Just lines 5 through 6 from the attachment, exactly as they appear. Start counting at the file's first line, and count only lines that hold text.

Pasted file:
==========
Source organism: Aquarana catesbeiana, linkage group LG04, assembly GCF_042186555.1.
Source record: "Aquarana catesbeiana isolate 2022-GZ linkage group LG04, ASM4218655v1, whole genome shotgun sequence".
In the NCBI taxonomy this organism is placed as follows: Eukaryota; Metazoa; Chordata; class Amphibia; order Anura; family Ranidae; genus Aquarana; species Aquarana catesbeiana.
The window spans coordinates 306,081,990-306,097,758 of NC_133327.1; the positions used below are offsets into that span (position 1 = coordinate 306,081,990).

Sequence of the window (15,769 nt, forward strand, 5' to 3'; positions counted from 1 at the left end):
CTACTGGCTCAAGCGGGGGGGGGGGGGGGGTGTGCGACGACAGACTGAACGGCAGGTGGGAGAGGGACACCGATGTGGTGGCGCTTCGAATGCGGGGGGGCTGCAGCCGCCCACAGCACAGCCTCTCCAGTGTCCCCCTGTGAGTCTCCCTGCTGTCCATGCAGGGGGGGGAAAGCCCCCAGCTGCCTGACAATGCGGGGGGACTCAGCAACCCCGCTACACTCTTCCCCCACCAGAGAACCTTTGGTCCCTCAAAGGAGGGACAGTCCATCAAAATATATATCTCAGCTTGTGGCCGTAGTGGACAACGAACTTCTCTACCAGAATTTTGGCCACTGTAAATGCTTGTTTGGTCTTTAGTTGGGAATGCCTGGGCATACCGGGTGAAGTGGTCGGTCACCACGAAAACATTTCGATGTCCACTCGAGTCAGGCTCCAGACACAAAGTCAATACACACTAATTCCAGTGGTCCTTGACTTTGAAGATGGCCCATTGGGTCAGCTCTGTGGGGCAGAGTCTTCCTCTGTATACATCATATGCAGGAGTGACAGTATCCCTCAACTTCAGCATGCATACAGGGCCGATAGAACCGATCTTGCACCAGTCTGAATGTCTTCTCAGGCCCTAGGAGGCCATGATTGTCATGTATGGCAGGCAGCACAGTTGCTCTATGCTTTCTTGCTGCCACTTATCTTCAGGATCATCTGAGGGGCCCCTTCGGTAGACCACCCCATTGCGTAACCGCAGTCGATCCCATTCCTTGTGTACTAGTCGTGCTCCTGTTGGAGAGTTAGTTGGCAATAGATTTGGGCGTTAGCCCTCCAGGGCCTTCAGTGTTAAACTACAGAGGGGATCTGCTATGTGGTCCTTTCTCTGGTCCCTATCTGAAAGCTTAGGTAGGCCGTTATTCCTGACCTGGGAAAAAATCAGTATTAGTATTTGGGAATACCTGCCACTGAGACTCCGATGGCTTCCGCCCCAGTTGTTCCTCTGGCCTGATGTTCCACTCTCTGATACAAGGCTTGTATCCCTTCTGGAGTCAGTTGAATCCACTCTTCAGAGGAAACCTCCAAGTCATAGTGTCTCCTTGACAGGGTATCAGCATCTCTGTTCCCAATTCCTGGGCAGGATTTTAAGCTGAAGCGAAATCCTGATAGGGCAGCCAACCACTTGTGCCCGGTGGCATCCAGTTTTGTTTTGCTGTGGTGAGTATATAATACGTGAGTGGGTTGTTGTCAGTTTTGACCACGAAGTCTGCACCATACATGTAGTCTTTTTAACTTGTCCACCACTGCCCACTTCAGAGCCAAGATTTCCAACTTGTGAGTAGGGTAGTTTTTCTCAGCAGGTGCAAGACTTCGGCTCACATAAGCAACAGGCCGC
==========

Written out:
Sequence of the window (15,769 nt, forward strand, 5' to 3'; positions counted from 1 at the left end):
CTACTGGCTCAAGCGGGGGGGGGGGGGGGGTGTGCGACGACAGACTGAACGGCAGGTGGGAGAGGGACACCGATGTGGTGGCGCTTCGAATGCGGGGGGGCTGCAGCCGCCCACAGCACAGCCTCTCCAGTGTCCCCCTGTGAGTCTCCCTGCTGTCCATGCAGGGGGGGGAAAGCCCCCAGCTGCCTGACAATGCGGGGGGACTCAGCAACCCCGCTACACTCTTCCCCCACCAGAGAACCTTTGGTCCCTCAAAGGAGGGACAGTCCATCAAAATATATATCTCAGCTTGTGGCCGTAGTGGACAACGAACTTCTCTACCAGAATTTTGGCCACTGTAAATGCTTGTTTGGTCTTTAGTTGGGAATGCCTGGGCATACCGGGTGAAGTGGTCGGTCACCACGAAAACATTTCGATGTCCACTCGAGTCAGGCTCCAGACACAAAGTCAATACACACTAATTCCAGTGGTCCTTGACTTTGAAGATGGCCCATTGGGTCAGCTCTGTGGGGCAGAGTCTTCCTCTGTATACATCATATGCAGGAGTGACAGTATCCCTCAACTTCAGCATGCATACAGGGCCGATAGAACCGATCTTGCACCAGTCTGAATGTCTTCTCAGGCCCTAGGAGGCCATGATTGTCATGTATGGCAGGCAGCACAGTTGCTCTATGCTTTCTTGCTGCCACTTATCTTCAGGATCATCTGAGGGGCCCCTTCGGTAGACCACCCCATTGCGTAACCGCAGTCGATCCCATTCCTTGTGTACTAGTCGTGCTCCTGTTGGAGAGTTAGTTGGCAATAGATTTGGGCGTTAGCCCTCCAGGGCCTTCAGTGTTAAACTACAGAGGGGATCTGCTATGTGGTCCTTTCTCTGGTCCCTATCTGAAAGCTTAGGTAGGCCGTTATTCCTGACCTGGGAAAAAATCAGTATTAGTATTTGGGAATACCTGCCACTGAGACTCCGATGGCTTCCGCCCCAGTTGTTCCTCTGGCCTGATGTTCCACTCTCTGATACAAGGCTTGTATCCCTTCTGGAGTCAGTTGAATCCACTCTTCAGAGGAAACCTCCAAGTCATAGTGTCTCCTTGACAGGGTATCAGCATCTCTGTTCCCAATTCCTGGGCAGGATTTTAAGCTGAAGCGAAATCCTGATAGGGCAGCCAACCACTTGTGCCCGGTGGCATCCAGTTTTGTTTTGCTGTGGTGAGTATATAATACGTGAGTGGGTTGTTGTCAGTTTTGACCACGAAGTCTGCACCATACATGTAGTCTTTTTAACTTGTCCACCACTGCCCACTTCAGAGCCAAGATTTCCAACTTGTGAGTAGGGTAGTTTTTCTCAGCAGGTGCAAGACTTCGGCTCACATAAGCAACAGGCCGC